Monday, April 27, 2009

The Amazonian Expedition

The following is a translated excerpt from explorer, botanist and artist Henri de Büren's first journal entry in 1853 from the port of Huanchaco near Trujillo. This entry documents the start of his journey across Northern Peru and Brazil.

Current View of Sunset at Huanchaco Beach in Trujillo

Trujillo, 1853

"Farewell to Lima! With it’s bulls, elegant women, wide avenues and unspoiled nature. We set sail aboard the schooner The Clorinde from the harbor of Callao and started our expedition. Thanks to the lengthy emigration process, the total expedition number has been cut from 130 to 90 persons which is delightful, except for the fact that the most attractive member of the expedition decided not to join us, who’s presence would have surely brought beauty to such an undertaking. Of the 90 persons, more than half are German, the rest are French, Irish, Americans, Italians, Scots, Peruvians, and Chinese. A veritable tower of babel, but a tower of babel that gets along rather well. After a rough sea voyage that took four days, we find ourselves at the end of our first day on land, without too much discontent, on the contrary it seems that the rough start has given people hope that things can only get better.

The first class is composed of Mr. Ijurra, the future governor of the new colony and the head of the expedition. He is accompanied by his wife, the Señora Carmen, an excellent woman, blessed with a kind and pleasant nature, invaluable traits for this kind of journey. Next in line comes Mr. de Schütz, a young German appointed by the government to be the governor’s first aide, and to lead the present group of German emigrants and those to follow. In third and forth place, a Spaniard and an Italian, about 45 and 55 years old respectively, both old seamen. While I don’t know these men well, it seems that the Spaniard is the more knowledgeable one. In fifth place I present Don Pedro, an old Spanish seaman from the merchant marine with an expertise in coastal navigation. He left the salt water of the Ocean for the fresh water of the Amazon, upon which he hopes and dreams of finding a wife. Don Pedro is no longer young, or handsome or wealthy and yet he wants a wife who is young, beautiful and rich. As women often have more ambition in the affairs of the heart, if Don Pedro does not make his desires a bit more realistic he may be dreaming alone on the riverbanks of the

To learn more about my film project please view an intro trailer here.

Thursday, April 23, 2009


While in Mexico in 1853, Henri de Büren along with two travel companions scaled Popocatépetl, the 17,802 foot volcano near Puebla. The following translated excerpts describe some of his impressions.

“After a four hour hike we arrived at the summit, if you could call it that. The summit drops straight down into a immense crater that is roughly 750 feet deep.”

“The rock formations, the smoke, and the deep blue sky are all so beautiful, it makes one forget his fatigue. After the initial admiration we all took out our sketch books, we are artists after all, but how could our pencils accurately represent the grandeur before us.”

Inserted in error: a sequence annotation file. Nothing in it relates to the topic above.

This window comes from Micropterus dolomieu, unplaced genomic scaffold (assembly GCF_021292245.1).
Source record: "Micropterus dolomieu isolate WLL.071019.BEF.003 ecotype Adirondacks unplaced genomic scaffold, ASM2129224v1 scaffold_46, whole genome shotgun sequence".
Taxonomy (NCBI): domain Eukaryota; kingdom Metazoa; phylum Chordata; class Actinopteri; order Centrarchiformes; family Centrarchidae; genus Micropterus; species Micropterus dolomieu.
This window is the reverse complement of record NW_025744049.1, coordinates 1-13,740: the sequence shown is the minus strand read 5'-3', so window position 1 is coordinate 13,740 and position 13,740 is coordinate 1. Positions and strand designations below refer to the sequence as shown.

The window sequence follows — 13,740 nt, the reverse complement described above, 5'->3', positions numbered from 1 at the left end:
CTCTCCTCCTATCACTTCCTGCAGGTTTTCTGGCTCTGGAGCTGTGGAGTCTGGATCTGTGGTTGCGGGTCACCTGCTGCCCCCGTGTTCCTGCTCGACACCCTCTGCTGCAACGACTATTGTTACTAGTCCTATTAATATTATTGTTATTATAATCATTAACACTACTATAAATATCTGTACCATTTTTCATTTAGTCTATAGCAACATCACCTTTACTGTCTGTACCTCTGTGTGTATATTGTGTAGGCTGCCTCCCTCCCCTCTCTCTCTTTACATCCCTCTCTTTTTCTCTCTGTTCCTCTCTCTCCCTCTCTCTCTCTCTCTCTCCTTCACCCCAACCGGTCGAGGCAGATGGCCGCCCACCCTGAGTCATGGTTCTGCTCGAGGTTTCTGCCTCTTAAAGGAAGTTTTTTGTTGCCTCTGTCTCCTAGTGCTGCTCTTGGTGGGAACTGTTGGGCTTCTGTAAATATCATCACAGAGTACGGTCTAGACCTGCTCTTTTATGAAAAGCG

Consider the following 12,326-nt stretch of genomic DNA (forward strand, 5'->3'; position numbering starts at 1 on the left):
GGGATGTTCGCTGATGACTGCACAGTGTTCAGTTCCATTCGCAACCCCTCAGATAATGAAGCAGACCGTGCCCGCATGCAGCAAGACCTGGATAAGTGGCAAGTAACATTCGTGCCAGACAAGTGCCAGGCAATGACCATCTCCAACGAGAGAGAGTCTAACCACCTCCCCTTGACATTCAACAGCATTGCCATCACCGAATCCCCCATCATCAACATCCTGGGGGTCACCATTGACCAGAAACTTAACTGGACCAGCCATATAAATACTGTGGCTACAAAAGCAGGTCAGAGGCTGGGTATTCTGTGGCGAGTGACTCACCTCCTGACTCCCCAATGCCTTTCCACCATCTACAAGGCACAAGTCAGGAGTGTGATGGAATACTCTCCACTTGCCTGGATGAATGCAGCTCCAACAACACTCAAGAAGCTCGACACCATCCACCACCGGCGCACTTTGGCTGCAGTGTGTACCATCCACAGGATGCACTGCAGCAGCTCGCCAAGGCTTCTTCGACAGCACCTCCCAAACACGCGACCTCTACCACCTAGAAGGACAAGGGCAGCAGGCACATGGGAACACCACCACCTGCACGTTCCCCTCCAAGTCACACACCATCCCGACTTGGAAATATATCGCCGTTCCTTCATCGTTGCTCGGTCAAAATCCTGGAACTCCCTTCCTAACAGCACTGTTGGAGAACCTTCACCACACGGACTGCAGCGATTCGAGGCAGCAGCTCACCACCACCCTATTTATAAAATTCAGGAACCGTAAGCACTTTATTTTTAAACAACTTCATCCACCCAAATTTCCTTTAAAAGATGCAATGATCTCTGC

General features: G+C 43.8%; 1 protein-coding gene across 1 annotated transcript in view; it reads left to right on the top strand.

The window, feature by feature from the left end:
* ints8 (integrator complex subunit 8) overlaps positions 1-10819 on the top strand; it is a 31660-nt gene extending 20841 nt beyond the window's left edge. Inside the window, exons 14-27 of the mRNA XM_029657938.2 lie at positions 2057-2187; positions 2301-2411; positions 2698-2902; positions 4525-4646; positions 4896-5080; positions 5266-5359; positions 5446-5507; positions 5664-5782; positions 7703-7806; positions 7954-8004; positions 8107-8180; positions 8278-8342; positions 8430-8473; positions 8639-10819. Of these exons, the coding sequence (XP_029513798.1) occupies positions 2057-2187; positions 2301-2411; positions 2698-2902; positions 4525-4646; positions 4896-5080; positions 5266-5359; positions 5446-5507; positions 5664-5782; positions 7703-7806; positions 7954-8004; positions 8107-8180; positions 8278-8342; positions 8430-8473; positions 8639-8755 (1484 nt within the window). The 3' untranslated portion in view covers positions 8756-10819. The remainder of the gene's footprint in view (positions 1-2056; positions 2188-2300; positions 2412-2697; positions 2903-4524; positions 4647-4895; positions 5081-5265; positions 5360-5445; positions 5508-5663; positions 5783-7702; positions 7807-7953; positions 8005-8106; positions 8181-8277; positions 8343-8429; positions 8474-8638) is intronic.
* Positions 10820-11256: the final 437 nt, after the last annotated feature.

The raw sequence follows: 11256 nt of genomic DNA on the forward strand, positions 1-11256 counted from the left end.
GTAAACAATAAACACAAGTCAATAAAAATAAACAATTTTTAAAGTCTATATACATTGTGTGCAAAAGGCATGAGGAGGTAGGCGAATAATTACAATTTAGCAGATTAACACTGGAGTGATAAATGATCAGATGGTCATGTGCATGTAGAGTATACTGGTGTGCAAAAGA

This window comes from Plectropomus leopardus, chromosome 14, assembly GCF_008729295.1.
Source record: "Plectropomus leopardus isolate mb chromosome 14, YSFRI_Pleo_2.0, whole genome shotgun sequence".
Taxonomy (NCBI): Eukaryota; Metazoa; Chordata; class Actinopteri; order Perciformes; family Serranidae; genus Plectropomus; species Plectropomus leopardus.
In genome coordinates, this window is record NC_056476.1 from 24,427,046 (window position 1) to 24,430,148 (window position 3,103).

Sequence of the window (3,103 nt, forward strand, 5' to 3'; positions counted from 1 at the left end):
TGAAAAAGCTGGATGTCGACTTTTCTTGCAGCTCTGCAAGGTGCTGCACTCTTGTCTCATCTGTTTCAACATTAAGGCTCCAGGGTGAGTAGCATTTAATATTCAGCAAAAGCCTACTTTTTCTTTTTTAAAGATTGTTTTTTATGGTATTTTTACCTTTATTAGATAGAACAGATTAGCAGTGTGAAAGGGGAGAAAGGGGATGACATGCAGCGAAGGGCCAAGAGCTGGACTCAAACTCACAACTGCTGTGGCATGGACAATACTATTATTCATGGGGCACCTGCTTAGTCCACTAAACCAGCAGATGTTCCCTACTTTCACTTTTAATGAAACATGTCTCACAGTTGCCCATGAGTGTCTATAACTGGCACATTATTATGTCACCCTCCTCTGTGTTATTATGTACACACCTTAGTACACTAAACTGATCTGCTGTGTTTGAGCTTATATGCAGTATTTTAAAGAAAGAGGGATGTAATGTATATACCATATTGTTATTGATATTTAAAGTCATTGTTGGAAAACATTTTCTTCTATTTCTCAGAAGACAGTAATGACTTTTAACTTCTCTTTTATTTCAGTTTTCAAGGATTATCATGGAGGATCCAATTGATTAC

“After our artistic pursuit we took refuge in the Hotel of Popocatépetl which is about about 100 feet from the crater and similar to those found on the glaciers of the Aar. The hotel, or should I say hut, is about 50 feet square. This hut along with another in the crater itself is the shelter for the 12 or so men who are here for the extraction of sulfur. One of the men knew how to make coffee which we gladly shared along with some liqueur.”

Tuesday, April 21, 2009

Francis Falconnet

While in Mexico, Henri stayed at the home of François de Palezieux-Falconnet in Tacubaya (now part of Mexico City), the agent for the Committee of Mexican Bond holders. He was in the midst of securing payment for the Mexican debt to the British bond holders. The following excerpts are from Michael Costeloe's article The Extraordinary Case of Mr. Falconnet and 2,500,000 Silver Dollars: London and Mexico, 1850-1853.

Tucubaya, Mexico. Illustration by Henri de Büren, 1853.

"Amid the euphoria following independence from Spain in 1821, Mexico, like many other newly emancipated nations in Spanish America, borrowed money in London by means of the sale of interest-bearing bonds. Within a few years, Mexico began to miss the interest payments. It was soon evident from political and economic circumstances in Mexico that no Mexican government of any political persuasion was going to have the resources, at least in the foreseeable future, to pay off its debts. Hence, starting in 1830 and thereafter every few years, there were so-called conversions of the debt whereby British creditors and the Mexican authorities agreed upon new terms of repayment. Usually these arrangements were beneficial to Mexico in that the creditors agreed to write off interest debts or to capitalize them. Old bonds were withdrawn and exchanged for new ones on more favorable terms for the debtor. Such conversions were agreed to in 1830, 1837, 1842, and 1846 but even so, no Mexican government was able to meet all of its obligations to its creditors. Hence, dividends continued to go unpaid and the debt accumulated.